Friday and Saturday were to bring some overdue respite from the two previous days; after continuing to burn during most of the day, the north fire died on Saturday morning when it simply ran out of combustible materials after being pretty well contained on the east side of Van Ness Avenue.
The south fire had come under control on Thursday evening with the use of a tank containing ten thousand gallons of water which was located at 22nd and Church streets. (This tank had been known but it was too far away to be of use until the fire came to its vicinity.)
By Saturday, April 22, it was apparent that the worst was over; to some extent, this meant only that so much had been destroyed that the “objectives” of the three main fires might be said to have been attained.
With the eventual publication of official reports concerning the extent of damage that resulted from the eerie holocaust to which San Francisco had been subjected, it developed that, within the over 500 city blocks that had been visited by fire, 28,188 separate buildings, many of them private dwellings, had been burned.
The assessed loss was later placed at $52,504,000 but, actually, the loss was much greater than this figure indicates for it covered only buildings as such and not all of these either, since it excluded public buildings such as the City Hall as well as churches and some other buildings not on the tax roll; also, the figure does not include personal property loss which, naturally, was very high in the burned areas.
This consisted of 3,400 acres which meant, that, in a city of comparatively small size, 4.11 square miles were destroyed, comprising the very heart of the city. Later, insurance experts estimated that about four-fifths of the property value of San Francisco had gone up in smoke, while they tabulated the total loss suffered by the city and its inhabitants at between $350 million and $400 million.
Small wonder, then, that it reads in the history books of the San Francisco Disaster, that it is called the ”greatest conflagration in historic times.” At least, there appear to be no rivals to San Francisco’s claim to this dubious distinction.
Reference will be made to the efficient service rendered by Mayor Eugene Schmitz during the days of earthquake and fire. More explicit mention should be made now of the fact that, at no time, and this despite many assertions to the contrary, was martial law imposed upon San Francisco: at all times, the military and other federal and state forces were, while efficiently rendering much needed services, under civil jurisdiction.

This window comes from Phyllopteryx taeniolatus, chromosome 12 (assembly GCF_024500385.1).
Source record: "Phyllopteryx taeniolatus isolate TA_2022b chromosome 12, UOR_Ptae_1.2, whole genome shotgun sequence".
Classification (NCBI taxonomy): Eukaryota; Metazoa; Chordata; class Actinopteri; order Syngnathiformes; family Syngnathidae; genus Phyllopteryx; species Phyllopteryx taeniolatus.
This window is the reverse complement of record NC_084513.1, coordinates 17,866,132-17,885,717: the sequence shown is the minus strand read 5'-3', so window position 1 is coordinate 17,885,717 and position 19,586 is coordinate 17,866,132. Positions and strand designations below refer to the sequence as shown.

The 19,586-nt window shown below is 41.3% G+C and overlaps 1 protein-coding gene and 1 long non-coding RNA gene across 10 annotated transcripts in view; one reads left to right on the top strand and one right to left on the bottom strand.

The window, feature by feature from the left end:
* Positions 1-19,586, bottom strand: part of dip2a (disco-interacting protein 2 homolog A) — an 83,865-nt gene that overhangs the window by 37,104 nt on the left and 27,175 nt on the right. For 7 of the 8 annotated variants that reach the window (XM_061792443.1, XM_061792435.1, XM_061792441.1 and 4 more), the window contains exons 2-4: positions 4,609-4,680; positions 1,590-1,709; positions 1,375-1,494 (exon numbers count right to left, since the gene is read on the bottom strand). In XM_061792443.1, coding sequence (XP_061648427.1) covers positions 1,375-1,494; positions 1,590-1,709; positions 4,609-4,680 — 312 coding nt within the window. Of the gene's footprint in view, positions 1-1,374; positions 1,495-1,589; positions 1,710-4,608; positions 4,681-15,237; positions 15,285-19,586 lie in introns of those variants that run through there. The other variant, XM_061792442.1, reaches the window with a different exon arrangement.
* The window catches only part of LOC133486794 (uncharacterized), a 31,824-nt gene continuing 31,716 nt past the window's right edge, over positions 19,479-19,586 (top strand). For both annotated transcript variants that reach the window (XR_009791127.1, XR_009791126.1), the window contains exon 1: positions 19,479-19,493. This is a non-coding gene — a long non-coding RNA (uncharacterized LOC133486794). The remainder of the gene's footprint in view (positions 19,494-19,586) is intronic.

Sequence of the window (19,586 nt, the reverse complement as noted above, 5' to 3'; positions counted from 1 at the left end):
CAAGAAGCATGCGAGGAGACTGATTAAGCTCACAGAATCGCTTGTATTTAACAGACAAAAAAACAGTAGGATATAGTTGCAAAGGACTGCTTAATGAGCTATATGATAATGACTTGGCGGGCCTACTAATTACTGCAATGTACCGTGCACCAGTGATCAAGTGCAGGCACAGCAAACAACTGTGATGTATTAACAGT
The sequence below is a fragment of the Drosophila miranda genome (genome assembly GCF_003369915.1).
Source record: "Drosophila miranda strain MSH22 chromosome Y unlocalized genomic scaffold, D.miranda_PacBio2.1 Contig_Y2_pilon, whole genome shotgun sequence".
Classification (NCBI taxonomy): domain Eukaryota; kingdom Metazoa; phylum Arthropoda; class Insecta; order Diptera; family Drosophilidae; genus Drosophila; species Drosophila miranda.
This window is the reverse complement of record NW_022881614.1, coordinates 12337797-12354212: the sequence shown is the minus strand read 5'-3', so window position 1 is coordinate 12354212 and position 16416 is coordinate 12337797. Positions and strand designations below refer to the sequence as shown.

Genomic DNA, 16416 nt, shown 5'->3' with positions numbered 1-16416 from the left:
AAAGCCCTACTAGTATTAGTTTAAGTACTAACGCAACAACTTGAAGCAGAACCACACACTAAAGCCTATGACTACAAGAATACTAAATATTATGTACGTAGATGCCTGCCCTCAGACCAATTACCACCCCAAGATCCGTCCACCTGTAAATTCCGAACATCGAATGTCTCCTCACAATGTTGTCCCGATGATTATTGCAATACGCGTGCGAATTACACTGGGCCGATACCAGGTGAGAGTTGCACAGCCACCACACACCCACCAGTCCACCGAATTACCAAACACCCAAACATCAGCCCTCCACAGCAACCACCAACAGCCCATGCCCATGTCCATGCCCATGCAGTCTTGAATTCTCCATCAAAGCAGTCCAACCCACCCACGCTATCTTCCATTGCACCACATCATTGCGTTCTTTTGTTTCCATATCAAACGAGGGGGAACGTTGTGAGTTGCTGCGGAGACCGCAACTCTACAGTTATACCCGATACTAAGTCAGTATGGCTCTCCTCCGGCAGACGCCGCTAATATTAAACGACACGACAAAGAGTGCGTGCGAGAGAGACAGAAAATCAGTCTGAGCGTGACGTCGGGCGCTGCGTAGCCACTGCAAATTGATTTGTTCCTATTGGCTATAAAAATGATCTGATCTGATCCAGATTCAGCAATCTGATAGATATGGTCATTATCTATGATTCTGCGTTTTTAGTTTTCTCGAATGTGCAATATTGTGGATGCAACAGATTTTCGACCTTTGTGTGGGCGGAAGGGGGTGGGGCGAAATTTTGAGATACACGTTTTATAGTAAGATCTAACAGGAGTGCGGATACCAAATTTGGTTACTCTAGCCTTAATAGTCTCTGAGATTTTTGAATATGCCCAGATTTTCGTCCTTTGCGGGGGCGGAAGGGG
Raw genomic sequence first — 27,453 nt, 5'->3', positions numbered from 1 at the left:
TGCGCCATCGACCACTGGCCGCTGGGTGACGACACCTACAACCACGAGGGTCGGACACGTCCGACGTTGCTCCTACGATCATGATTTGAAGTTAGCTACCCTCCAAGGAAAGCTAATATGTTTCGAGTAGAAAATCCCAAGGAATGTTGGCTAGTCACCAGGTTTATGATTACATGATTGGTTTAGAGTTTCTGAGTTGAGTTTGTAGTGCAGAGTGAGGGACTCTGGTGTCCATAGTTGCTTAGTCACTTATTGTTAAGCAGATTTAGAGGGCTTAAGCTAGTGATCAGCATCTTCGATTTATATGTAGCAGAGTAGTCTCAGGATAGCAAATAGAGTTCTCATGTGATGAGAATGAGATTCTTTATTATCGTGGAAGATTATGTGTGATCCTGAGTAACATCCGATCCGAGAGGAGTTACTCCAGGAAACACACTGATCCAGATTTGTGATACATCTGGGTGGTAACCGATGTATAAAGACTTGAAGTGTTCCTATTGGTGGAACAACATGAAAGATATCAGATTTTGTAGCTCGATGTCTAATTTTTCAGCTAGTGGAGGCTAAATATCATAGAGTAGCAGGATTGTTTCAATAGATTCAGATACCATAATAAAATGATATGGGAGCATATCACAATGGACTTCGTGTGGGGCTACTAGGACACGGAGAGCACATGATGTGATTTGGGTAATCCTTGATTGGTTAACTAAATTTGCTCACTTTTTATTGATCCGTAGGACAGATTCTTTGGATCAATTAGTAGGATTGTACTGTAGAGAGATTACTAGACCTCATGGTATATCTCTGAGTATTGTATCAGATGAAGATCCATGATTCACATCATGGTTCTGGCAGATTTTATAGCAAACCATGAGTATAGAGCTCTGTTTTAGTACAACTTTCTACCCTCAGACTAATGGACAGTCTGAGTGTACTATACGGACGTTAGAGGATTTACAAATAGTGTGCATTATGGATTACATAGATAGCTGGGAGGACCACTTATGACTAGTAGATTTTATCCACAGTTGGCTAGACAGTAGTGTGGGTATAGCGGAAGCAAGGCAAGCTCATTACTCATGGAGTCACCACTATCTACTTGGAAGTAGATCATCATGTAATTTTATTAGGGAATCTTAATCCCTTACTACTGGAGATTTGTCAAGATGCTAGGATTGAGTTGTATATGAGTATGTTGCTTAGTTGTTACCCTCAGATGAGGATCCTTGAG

Because some still seem willing to dispute this point, it may help to destroy, once and for all, the legend about San Francisco being subjected to martial law. This type of law is defined as “an arbitrary law proclaimed directly from the military power” and it is easy to establish that this sort of law was never the case in San Francisco at this time. Always and ever, the civil government, headed by Mayor Schmitz and other responsible and capable public officials, was at the helm during the emergency.
The mayor quickly formed a Committee of Safety, which, with him, governed the city but, as indicated, it was always a municipal administration and not a military one.
A later official report of Major General Adolphus Greely, commanding the US. Army’s Pacific division, included another report of his subordinate, Brigadier General Frederick Funston, in which the latter made it explicit that, in the earlier absence of his superior officer, General Greely, he had dispatched 500 soldiers from the Presidio to report to the mayor for any necessary and needed services. His statement was that ”the troops continued, during the day (April 18) to assist the police and fire department in every possible way.”
A final quotation from the important Greely report is mentioned here:
… My instructions and directions all tended to complete subordination to the civil power and to urgent public needs, from which policy the slightest deviation was never sanctioned.
After the earthquake, relief and reconstruction phases followed the unforgettable days of 1906 in San Francisco.
- San Francisco 1906: Earthquake and Fire – Part 1
- San Francisco 1906: Earthquake and Fire – Part 2
- San Francisco 1906: Earthquake and Fire – Part 3